{ 
     
     [Binding] 
     public class BowlingSteps 
     { 
      private Game _game; 
     
      [Given(@"a new bowling game")] 
      public void GivenANewBowlingGame() 
      { 
       _game = new Game(); 
      } 
     
      [When(@"all of my balls are landing in the gutter")] 
      public void WhenAllOfMyBallsAreLandingInTheGutter() 
      { 
       for (int i = 0; i < 20; i++) 
       { 
        _game.Roll(0); 
       } 
      } 
     
      [When(@"all of my rolls are strikes")] 
      public void WhenAllOfMyRollsAreStrikes() 
      { 
       for (int i = 0; i < 12; i++) 
       { 
        _game.Roll(10); 
       } 
      } 
     
      [Then(@"my total score should be (\d+)")] 
      public void ThenMyTotalScoreShouldBe(int score) 
      { 
       Assert.AreEqual(score, _game.Score); 
      } 
     
      [When(@"I roll (\d+)")] 
      public void WhenIRoll(int pins) 
      { 
       _game.Roll(pins); 
      } 
     
      [When(@"I roll (\d+) and (\d+)")] 
      public void WhenIRoll(int pins1, int pins2) 
      { 
       _game.Roll(pins1); 
       _game.Roll(pins2); 
      }  
     
      [When(@"I roll (\d+) times (\d+) and (\d+)")] 
      public void WhenIRollSeveralTimes2(int rollCount, int pins1, int pins2) 
      { 
       for (int i = 0; i < rollCount; i++) 
       { 
        _game.Roll(pins1); 
        _game.Roll(pins2); 
       } 
      } 
     
      [When(@"I roll the following series:(.*)")] 
      public void WhenIRollTheFollowingSeries(string series) 
      { 
       foreach (var roll in series.Trim().Split(','))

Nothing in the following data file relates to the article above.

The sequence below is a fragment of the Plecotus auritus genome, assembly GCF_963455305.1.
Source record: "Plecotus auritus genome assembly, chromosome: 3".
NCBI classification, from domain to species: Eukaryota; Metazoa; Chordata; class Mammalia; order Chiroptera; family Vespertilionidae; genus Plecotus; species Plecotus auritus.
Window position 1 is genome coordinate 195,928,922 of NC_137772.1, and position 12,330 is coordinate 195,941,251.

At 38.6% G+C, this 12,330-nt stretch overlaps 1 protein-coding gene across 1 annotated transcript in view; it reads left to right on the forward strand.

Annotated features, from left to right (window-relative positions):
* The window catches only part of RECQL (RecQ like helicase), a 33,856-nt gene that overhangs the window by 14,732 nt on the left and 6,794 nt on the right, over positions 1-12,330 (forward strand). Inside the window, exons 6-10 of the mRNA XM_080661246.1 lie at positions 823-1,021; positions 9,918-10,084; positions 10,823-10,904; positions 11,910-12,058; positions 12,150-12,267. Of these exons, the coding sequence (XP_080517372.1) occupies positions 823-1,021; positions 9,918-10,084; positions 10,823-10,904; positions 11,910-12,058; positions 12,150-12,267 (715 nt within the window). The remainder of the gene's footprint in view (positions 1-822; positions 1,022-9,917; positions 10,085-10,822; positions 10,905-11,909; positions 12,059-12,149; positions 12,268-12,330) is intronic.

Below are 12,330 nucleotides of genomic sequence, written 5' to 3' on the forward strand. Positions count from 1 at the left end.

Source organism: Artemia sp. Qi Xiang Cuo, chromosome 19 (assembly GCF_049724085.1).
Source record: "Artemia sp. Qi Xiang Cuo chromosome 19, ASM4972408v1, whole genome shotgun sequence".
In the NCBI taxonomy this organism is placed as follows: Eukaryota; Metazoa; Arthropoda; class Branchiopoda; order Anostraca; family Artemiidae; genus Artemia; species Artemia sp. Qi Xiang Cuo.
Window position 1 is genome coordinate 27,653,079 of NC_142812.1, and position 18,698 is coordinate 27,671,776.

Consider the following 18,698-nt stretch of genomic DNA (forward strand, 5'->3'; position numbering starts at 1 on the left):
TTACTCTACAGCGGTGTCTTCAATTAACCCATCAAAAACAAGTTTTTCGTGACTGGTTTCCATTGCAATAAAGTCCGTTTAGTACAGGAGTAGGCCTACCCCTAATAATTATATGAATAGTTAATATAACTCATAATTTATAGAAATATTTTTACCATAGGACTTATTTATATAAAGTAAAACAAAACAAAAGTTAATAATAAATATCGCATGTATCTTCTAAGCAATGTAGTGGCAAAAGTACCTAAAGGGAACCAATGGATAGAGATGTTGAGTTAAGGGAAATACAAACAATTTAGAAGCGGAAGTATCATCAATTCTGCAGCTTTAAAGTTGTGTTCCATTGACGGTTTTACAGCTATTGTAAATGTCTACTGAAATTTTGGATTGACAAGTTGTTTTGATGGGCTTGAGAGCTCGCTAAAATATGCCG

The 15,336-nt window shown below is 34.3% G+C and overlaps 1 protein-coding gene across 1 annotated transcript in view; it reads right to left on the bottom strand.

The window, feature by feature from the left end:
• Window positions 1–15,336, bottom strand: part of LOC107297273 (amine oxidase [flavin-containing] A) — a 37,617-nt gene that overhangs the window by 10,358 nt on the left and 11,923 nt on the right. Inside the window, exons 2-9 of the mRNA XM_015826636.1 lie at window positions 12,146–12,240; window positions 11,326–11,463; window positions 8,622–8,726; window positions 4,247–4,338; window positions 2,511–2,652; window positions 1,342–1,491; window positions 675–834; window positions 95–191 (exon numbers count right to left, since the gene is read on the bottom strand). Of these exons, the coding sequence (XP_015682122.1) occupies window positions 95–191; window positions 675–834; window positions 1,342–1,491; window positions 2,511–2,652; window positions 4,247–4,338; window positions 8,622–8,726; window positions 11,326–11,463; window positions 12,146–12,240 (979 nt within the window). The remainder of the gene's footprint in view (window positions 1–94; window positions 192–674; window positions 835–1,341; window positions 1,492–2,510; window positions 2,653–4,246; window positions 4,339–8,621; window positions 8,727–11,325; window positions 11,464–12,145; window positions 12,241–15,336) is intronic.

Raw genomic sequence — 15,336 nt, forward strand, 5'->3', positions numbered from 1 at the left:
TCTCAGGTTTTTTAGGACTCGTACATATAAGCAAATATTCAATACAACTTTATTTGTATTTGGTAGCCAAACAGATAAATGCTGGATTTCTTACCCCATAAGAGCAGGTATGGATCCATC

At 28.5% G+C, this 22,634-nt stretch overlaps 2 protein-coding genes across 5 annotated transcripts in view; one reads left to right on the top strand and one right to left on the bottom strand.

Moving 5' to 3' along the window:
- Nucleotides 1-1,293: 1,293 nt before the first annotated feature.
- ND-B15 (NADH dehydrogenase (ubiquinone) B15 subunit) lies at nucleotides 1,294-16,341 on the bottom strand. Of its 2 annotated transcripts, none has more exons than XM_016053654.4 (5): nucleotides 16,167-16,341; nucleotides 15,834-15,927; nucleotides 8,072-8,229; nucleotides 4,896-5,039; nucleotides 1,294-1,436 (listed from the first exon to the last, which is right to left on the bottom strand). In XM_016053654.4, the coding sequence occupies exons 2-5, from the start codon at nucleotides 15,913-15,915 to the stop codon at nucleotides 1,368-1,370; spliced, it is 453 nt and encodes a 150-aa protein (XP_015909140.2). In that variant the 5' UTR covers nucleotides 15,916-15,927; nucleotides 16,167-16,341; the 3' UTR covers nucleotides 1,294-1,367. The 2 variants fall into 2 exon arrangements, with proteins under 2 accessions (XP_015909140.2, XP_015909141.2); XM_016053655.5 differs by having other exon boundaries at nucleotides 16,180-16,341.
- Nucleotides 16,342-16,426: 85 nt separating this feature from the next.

{ 
        _game.Roll(int.Parse(roll)); 
       } 
      } 
     
      [When(@"I roll")] 
      public void WhenIRoll(Table rolls) 
      { 
       foreach (var row in rolls.Rows) 
       { 
        _game.Roll(int.Parse(row["Pins"])); 
       } 
      } 
     } 
    }

    The BowlingSteps.cs file shown above implements the scenarios defined in the feature file and will be used by the unit tests to verify the implementation works as expected.

    The only bit that is missing is the code that implements the bowling game logic. Create a file called Game.cs and copy the code shown into it.

    namespace Bowling 
    { 
     public class Game 
     { 
      public void Roll(int i) 
      {     
      } 
       
      public int Score {  
       get { return -1; } 
      } 
     } 
    } 
    

    The Game.cs file contains the main Game class that implements the logic that we are going to test. Currently this code is incorrect so we are expecting the unit tests to fail.

    In the Unit Tests window (View | Tools | Unit Tests) click the Run all tests toolbar button. All the tests should fail as shown below.

    All specflow unit tests failed.

    Now we need to fix the tests. The GutterGame test is the easiest to get working. Edit the Game class and change the Score property so it returns 0.

    namespace Bowling 
    { 
     public class Game 
     { 
      public void Roll(int i) 
      { 
      } 
       
      public int Score {  
       get { return 0; } 
      } 
     } 
    }

    Now when you run the unit tests again the GutterGame test will pass.

    SpecFlow gutter game unit test passes

    The next step would be to change the Game class so the AllStrikes unit test will pass. Then you could define more scenarios in feature files to cover more functionality that you want the bowling game to have. Then you would go through the process just described until you have a working solution that meets all the requirements. These steps are not shown here but hopefully you get the idea.

    We have looked at how SpecFlow integrates with SharpDevelop and walked through the process of defining a set of scenarios that our application should have, creating unit tests to check the scenarios are implemented correctly and finally implementing the application logic so the unit tests pass.

    Further Information

    More information on SpecFlow can be found on the SpecFlow web site and on the SpecFlow GitHub wiki.

    Posted Aug 09 2011, 08:23 PM by MattWard with no comments